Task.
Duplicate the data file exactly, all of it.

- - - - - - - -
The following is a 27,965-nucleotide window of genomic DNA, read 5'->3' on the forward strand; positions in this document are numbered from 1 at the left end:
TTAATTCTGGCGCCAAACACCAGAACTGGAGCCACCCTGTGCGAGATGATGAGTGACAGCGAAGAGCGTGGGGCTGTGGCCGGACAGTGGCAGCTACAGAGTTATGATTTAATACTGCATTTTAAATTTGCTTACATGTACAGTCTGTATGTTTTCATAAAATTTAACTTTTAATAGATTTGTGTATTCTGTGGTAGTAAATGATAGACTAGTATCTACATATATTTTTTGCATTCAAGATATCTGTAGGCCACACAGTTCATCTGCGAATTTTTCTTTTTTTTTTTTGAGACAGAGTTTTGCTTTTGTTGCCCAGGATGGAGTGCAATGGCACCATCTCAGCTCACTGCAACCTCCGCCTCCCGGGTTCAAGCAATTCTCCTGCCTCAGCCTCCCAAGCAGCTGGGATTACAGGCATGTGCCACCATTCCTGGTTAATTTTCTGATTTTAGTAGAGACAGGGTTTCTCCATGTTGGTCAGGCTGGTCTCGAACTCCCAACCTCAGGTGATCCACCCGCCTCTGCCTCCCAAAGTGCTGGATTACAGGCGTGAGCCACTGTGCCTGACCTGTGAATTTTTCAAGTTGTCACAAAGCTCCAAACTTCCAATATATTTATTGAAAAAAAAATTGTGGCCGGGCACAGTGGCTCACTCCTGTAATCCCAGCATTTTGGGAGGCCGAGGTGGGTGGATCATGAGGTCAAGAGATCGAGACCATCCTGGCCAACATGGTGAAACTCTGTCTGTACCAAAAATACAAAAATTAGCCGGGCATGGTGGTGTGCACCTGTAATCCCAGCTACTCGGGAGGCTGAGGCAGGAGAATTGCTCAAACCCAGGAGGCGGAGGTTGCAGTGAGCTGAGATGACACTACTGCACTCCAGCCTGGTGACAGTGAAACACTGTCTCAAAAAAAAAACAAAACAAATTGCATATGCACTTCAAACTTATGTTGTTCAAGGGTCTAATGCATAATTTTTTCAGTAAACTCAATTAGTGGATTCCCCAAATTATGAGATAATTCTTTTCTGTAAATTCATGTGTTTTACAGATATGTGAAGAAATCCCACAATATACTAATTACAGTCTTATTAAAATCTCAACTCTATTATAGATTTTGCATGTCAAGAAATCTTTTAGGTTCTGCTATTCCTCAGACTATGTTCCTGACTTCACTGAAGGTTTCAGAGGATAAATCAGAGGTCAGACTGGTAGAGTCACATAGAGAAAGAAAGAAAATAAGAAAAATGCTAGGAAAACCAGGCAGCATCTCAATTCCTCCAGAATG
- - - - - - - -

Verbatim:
The following is a 27,965-nucleotide window of genomic DNA, read 5'->3' on the forward strand; positions in this document are numbered from 1 at the left end:
TTAATTCTGGCGCCAAACACCAGAACTGGAGCCACCCTGTGCGAGATGATGAGTGACAGCGAAGAGCGTGGGGCTGTGGCCGGACAGTGGCAGCTACAGAGTTATGATTTAATACTGCATTTTAAATTTGCTTACATGTACAGTCTGTATGTTTTCATAAAATTTAACTTTTAATAGATTTGTGTATTCTGTGGTAGTAAATGATAGACTAGTATCTACATATATTTTTTGCATTCAAGATATCTGTAGGCCACACAGTTCATCTGCGAATTTTTCTTTTTTTTTTTTGAGACAGAGTTTTGCTTTTGTTGCCCAGGATGGAGTGCAATGGCACCATCTCAGCTCACTGCAACCTCCGCCTCCCGGGTTCAAGCAATTCTCCTGCCTCAGCCTCCCAAGCAGCTGGGATTACAGGCATGTGCCACCATTCCTGGTTAATTTTCTGATTTTAGTAGAGACAGGGTTTCTCCATGTTGGTCAGGCTGGTCTCGAACTCCCAACCTCAGGTGATCCACCCGCCTCTGCCTCCCAAAGTGCTGGATTACAGGCGTGAGCCACTGTGCCTGACCTGTGAATTTTTCAAGTTGTCACAAAGCTCCAAACTTCCAATATATTTATTGAAAAAAAAATTGTGGCCGGGCACAGTGGCTCACTCCTGTAATCCCAGCATTTTGGGAGGCCGAGGTGGGTGGATCATGAGGTCAAGAGATCGAGACCATCCTGGCCAACATGGTGAAACTCTGTCTGTACCAAAAATACAAAAATTAGCCGGGCATGGTGGTGTGCACCTGTAATCCCAGCTACTCGGGAGGCTGAGGCAGGAGAATTGCTCAAACCCAGGAGGCGGAGGTTGCAGTGAGCTGAGATGACACTACTGCACTCCAGCCTGGTGACAGTGAAACACTGTCTCAAAAAAAAAACAAAACAAATTGCATATGCACTTCAAACTTATGTTGTTCAAGGGTCTAATGCATAATTTTTTCAGTAAACTCAATTAGTGGATTCCCCAAATTATGAGATAATTCTTTTCTGTAAATTCATGTGTTTTACAGATATGTGAAGAAATCCCACAATATACTAATTACAGTCTTATTAAAATCTCAACTCTATTATAGATTTTGCATGTCAAGAAATCTTTTAGGTTCTGCTATTCCTCAGACTATGTTCCTGACTTCACTGAAGGTTTCAGAGGATAAATCAGAGGTCAGACTGGTAGAGTCACATAGAGAAAGAAAGAAAATAAGAAAAATGCTAGGAAAACCAGGCAGCATCTCAATTCCTCCAGAATG